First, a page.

A string has a force constant of
53.0 newtons per meter. An object, initially at rest, with
a mass of 0.960 kilograms is suspended from it. The object descends, stretching the
spring, oscillates, and then comes to rest. How much is the spring stretched
when the object has come to rest after oscillating? Calculate the decrease in the
gravitational potential energy of the object between its position at the point at
which it is attached to the unextended spring and its position at the point at which
it comes to rest after oscillating. Calculate the energy stored in the
spring by its extension.
In this three-part exercise, we
first wanna solve for the displacement of the spring after the mass has been hung on
it and comes to rest. Next, we want to solve for the
change in gravitational potential energy of the mass between the two points from
which it is hung on the unextended spring and the point at which it comes to
rest. And finally, we wanna calculate the
energy stored in the spring by its extension. We’ll call this PE sub 𝑠.
In this scenario, we start off with
a vertically oriented spring at its natural, or equilibrium, length. The spring, we’re told, has spring
constant 𝑘 of 53.0 newtons per meter. Then, we take a mass, we’ve called
it 𝑚, of value 0.960 kilograms and attach it to the free end of the spring. In response to this, the spring
stretches, oscillates, and then comes to rest at a displacement we’ve called Δ𝑥
from its original position.
To solve for Δ𝑥, let’s start by
considering the forces that are acting on the mass 𝑚. When the mass has come to rest
after oscillating on the end of the spring, we know that the gravitational force
acting on the mass is equal in magnitude to the spring force on the mass. So, we can write 𝑚 times 𝑔 is
equal to the spring constant 𝑘 times Δ𝑥. Rearranging this expression, we see
that Δ𝑥 is equal to 𝑚 times 𝑔 over 𝑘, where 𝑔 we’ll treat as exactly 9.8 meters
per second squared.
Plugging in for these three values,
when we calculate Δ𝑥, we find that, to three significant figures, it’s 17.8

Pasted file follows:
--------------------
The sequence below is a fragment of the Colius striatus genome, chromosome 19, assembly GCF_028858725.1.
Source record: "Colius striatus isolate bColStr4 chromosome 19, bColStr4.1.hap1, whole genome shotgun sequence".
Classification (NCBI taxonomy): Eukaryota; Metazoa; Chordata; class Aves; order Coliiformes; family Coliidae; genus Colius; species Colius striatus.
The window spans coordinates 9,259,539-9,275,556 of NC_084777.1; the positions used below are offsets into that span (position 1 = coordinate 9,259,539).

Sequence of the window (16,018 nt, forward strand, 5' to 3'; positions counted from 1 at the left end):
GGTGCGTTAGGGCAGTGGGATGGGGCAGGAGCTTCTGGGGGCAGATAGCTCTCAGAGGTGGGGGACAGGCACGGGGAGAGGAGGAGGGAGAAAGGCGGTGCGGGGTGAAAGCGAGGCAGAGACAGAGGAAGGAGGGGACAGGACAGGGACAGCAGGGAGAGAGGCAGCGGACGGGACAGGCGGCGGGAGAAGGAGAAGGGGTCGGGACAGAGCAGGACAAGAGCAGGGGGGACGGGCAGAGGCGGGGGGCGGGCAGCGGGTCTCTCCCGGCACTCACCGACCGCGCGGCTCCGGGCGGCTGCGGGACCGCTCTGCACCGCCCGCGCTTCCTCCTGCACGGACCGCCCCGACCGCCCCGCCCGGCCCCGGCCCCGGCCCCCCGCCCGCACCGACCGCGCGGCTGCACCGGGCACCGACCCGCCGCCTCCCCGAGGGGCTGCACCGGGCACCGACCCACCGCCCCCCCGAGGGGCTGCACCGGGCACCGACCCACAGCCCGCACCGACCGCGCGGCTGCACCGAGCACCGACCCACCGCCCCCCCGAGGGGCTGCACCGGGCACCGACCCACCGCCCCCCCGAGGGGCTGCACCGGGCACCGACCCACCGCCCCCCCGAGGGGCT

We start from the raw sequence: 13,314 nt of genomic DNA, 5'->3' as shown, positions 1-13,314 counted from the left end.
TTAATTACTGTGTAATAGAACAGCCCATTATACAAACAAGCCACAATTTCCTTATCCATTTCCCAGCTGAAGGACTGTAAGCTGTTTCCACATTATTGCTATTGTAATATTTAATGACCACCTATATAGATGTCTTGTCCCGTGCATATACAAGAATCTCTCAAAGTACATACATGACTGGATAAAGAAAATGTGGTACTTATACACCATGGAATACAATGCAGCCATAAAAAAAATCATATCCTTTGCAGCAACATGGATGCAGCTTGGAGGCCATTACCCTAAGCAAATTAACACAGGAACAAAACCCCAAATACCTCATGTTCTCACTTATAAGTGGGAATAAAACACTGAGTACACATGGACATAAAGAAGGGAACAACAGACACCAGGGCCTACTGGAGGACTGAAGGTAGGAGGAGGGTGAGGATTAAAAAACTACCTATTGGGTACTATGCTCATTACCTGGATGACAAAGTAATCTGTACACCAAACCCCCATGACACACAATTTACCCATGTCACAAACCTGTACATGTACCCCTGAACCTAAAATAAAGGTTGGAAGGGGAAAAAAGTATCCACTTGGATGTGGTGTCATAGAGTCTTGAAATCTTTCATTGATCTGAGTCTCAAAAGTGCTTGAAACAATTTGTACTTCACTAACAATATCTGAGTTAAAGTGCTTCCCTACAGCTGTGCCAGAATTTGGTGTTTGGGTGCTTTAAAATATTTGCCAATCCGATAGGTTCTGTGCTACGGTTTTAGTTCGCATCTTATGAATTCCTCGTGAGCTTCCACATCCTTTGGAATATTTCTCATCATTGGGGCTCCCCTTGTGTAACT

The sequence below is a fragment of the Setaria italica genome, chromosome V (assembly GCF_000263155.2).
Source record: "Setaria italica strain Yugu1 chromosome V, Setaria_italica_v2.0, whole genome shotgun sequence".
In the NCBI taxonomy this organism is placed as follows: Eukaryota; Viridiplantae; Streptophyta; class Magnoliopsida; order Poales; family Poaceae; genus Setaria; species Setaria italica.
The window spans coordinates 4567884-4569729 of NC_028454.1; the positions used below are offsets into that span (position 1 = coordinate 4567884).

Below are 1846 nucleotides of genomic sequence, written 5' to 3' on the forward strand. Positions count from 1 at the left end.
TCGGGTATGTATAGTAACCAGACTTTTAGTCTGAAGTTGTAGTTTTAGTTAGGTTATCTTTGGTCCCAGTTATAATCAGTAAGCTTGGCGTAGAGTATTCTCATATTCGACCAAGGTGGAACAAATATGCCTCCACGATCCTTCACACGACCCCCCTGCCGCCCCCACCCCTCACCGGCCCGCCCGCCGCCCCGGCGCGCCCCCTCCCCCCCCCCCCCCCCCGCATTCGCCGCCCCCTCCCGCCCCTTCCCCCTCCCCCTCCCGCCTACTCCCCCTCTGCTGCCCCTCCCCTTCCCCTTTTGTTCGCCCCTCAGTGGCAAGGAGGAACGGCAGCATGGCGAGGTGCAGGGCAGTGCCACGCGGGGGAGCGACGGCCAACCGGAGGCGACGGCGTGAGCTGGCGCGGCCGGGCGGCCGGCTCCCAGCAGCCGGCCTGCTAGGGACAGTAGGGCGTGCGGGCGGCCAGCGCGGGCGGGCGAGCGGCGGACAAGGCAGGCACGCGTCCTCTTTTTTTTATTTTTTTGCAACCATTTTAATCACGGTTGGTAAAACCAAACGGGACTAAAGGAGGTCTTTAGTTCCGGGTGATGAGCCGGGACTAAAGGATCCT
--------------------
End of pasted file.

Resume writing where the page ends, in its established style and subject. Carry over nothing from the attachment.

centimeters. That’s the amount the spring is
stretched because of the mass 𝑚. Now, let’s move on to solving for
the change in gravitational potential energy of the mass 𝑚 over this
Recalling that, in general,
gravitational potential energy is equal to an object’s mass times the acceleration
due to gravity times its height relative to some reference level. Since we’re calculating the change
in gravitational potential energy of the mass, we can write that it’s equal to 𝑚
times 𝑔 times Δ𝑥. No negative sign needed.
When we plug in for these three
values, being careful to write our displacement Δ𝑥 in units of meters, we find that
ΔPE sub 𝑔 is 1.67 joules. That’s the change in the mass’
gravitational potential energy. Finally, we want to solve for the
potential energy stored up in the spring as result of this extension.
We recall that in general that
potential energy is equal to half a spring‘s constant multiplied by its displacement
from equilibrium squared. So, we can write that PE sub 𝑠 is
equal to one-half 𝑘 times Δ𝑥 squared, where 𝑘 the spring constant is known and
Δ𝑥 we solved for earlier. Substituting in for these values
using a distance in meters for our displacement Δ𝑥, we find that PE sub 𝑠 is 0.835
joules. That’s how much potential energy
the spring has gained by virtue of being extended.
We may wonder why the spring
potential energy is not equal to the change in gravitational potential energy. Recall that, before coming to rest,
our mass 𝑚 oscillated up and down on the spring. During that up-and-down motion, it
lost energy through friction with the air as well as through the spring. That helps account for the
difference between these two values.